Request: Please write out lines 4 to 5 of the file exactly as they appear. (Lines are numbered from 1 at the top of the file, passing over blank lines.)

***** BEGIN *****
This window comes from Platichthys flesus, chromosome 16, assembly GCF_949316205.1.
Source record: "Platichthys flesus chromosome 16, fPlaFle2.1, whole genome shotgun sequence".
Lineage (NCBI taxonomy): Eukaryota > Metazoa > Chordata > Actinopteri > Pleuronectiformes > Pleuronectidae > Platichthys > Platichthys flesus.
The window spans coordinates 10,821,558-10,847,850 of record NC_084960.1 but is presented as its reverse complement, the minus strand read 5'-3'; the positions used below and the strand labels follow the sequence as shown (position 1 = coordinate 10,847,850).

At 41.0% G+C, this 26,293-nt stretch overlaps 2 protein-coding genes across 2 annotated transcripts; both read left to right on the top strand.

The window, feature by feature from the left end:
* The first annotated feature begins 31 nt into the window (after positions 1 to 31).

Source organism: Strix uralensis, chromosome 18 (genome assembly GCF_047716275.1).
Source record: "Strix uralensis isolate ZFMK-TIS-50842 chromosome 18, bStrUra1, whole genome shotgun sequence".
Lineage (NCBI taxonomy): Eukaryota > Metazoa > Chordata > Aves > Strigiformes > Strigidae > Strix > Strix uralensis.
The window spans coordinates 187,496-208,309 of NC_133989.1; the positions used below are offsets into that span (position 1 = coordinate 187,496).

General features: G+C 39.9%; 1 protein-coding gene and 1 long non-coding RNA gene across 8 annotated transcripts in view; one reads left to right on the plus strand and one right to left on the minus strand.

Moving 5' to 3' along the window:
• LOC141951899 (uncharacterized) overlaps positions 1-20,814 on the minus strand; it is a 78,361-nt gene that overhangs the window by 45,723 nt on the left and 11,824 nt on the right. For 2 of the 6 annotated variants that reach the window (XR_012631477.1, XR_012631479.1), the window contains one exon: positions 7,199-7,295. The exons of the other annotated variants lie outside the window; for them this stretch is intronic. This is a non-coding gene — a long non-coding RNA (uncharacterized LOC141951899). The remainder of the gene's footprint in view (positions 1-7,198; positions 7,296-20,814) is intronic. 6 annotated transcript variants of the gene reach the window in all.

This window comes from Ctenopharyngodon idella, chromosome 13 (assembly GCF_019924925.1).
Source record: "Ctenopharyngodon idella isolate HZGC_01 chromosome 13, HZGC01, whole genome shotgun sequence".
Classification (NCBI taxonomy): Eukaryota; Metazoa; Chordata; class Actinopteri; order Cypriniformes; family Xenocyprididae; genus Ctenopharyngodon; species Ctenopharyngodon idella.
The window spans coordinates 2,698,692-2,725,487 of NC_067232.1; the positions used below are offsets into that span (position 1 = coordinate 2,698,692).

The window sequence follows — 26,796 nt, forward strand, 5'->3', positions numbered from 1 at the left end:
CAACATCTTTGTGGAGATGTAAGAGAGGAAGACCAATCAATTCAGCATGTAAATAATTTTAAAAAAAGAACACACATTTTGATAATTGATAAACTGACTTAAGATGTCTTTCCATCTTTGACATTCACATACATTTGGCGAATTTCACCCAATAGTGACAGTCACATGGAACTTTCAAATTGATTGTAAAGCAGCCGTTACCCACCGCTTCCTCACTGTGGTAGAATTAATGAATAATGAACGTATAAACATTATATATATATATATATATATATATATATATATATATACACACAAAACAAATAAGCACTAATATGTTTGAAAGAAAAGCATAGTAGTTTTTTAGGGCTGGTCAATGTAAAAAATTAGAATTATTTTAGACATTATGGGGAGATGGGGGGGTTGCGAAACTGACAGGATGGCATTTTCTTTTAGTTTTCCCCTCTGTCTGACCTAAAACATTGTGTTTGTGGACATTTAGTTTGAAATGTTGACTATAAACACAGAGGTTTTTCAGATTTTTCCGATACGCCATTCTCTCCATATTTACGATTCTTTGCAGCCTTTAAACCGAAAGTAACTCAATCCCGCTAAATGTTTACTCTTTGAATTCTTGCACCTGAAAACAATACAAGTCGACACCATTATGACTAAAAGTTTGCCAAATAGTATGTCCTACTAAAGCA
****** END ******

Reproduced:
The window spans coordinates 10,821,558-10,847,850 of record NC_084960.1 but is presented as its reverse complement, the minus strand read 5'-3'; the positions used below and the strand labels follow the sequence as shown (position 1 = coordinate 10,847,850).

At 41.0% G+C, this 26,293-nt stretch overlaps 2 protein-coding genes across 2 annotated transcripts; both read left to right on the top strand.